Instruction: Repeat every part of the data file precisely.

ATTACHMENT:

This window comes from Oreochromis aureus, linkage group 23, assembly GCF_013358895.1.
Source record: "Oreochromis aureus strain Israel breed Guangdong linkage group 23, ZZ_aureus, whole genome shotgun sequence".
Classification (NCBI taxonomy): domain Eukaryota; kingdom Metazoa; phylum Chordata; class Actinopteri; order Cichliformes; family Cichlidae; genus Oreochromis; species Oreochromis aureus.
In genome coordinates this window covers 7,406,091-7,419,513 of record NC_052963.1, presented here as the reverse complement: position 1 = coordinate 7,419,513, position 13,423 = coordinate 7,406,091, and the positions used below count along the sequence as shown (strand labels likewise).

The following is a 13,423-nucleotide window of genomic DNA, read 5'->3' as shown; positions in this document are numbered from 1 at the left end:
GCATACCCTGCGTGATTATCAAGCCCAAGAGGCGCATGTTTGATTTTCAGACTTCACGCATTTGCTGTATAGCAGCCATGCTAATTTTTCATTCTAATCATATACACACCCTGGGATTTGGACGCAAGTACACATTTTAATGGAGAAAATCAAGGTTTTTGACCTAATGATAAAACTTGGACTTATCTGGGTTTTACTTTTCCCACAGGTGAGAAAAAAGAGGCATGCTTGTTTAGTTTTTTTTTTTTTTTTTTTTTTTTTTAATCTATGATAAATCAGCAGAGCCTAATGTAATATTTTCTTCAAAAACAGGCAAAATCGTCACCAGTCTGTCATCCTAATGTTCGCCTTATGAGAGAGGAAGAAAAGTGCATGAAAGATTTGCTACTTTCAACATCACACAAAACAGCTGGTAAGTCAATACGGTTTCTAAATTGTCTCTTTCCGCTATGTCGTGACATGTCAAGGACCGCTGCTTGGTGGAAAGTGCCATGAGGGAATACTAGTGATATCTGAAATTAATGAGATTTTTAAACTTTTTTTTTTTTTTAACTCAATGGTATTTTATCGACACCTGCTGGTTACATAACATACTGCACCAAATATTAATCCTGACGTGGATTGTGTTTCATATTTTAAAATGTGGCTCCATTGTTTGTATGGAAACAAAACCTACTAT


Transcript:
This window comes from Oreochromis aureus, linkage group 23, assembly GCF_013358895.1.
Source record: "Oreochromis aureus strain Israel breed Guangdong linkage group 23, ZZ_aureus, whole genome shotgun sequence".
Classification (NCBI taxonomy): domain Eukaryota; kingdom Metazoa; phylum Chordata; class Actinopteri; order Cichliformes; family Cichlidae; genus Oreochromis; species Oreochromis aureus.
In genome coordinates this window covers 7,406,091-7,419,513 of record NC_052963.1, presented here as the reverse complement: position 1 = coordinate 7,419,513, position 13,423 = coordinate 7,406,091, and the positions used below count along the sequence as shown (strand labels likewise).

The following is a 13,423-nucleotide window of genomic DNA, read 5'->3' as shown; positions in this document are numbered from 1 at the left end:
GCATACCCTGCGTGATTATCAAGCCCAAGAGGCGCATGTTTGATTTTCAGACTTCACGCATTTGCTGTATAGCAGCCATGCTAATTTTTCATTCTAATCATATACACACCCTGGGATTTGGACGCAAGTACACATTTTAATGGAGAAAATCAAGGTTTTTGACCTAATGATAAAACTTGGACTTATCTGGGTTTTACTTTTCCCACAGGTGAGAAAAAAGAGGCATGCTTGTTTAGTTTTTTTTTTTTTTTTTTTTTTTTTTAATCTATGATAAATCAGCAGAGCCTAATGTAATATTTTCTTCAAAAACAGGCAAAATCGTCACCAGTCTGTCATCCTAATGTTCGCCTTATGAGAGAGGAAGAAAAGTGCATGAAAGATTTGCTACTTTCAACATCACACAAAACAGCTGGTAAGTCAATACGGTTTCTAAATTGTCTCTTTCCGCTATGTCGTGACATGTCAAGGACCGCTGCTTGGTGGAAAGTGCCATGAGGGAATACTAGTGATATCTGAAATTAATGAGATTTTTAAACTTTTTTTTTTTTTTAACTCAATGGTATTTTATCGACACCTGCTGGTTACATAACATACTGCACCAAATATTAATCCTGACGTGGATTGTGTTTCATATTTTAAAATGTGGCTCCATTGTTTGTATGGAAACAAAACCTACTAT